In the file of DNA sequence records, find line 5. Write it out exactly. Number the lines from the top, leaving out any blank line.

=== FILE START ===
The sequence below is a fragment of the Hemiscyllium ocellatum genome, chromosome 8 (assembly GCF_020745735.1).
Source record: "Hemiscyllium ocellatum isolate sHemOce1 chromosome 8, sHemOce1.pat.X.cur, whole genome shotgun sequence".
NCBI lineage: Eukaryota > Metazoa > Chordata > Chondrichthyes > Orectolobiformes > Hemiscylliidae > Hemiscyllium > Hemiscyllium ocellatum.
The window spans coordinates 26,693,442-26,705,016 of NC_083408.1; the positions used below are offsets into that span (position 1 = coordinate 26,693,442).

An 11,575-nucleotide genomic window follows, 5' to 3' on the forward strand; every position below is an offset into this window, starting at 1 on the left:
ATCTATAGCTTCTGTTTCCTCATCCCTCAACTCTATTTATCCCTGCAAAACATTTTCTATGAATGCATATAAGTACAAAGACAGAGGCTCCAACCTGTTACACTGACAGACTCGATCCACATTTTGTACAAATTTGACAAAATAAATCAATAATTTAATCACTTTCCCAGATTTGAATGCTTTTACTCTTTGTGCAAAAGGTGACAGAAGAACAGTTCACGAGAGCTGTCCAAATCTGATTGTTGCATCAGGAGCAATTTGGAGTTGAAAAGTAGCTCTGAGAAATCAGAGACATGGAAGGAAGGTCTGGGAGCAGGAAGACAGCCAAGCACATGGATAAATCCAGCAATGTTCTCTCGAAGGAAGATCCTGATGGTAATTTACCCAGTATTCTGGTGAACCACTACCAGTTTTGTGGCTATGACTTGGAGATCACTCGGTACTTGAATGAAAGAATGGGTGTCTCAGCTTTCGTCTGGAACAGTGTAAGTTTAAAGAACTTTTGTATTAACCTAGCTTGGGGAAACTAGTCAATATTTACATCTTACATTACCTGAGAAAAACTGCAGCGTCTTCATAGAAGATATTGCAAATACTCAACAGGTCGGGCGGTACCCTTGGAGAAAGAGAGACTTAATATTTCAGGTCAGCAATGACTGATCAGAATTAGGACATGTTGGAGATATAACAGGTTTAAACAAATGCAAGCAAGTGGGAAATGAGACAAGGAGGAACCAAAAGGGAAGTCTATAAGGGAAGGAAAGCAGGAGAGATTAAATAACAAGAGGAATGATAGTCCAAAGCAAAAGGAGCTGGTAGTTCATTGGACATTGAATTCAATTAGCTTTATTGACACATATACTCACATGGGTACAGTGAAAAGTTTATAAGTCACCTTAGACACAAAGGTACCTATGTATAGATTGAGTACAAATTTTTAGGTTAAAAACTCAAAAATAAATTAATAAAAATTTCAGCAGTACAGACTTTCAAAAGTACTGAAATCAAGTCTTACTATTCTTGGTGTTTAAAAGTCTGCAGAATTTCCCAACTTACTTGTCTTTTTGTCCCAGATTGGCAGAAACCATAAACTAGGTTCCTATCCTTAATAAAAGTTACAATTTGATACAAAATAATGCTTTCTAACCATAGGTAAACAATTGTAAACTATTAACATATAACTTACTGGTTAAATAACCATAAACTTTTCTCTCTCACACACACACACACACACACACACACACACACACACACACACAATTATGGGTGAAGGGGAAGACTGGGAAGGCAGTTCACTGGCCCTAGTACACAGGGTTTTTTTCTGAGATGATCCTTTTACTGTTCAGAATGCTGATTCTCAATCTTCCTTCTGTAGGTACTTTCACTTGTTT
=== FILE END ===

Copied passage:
An 11,575-nucleotide genomic window follows, 5' to 3' on the forward strand; every position below is an offset into this window, starting at 1 on the left: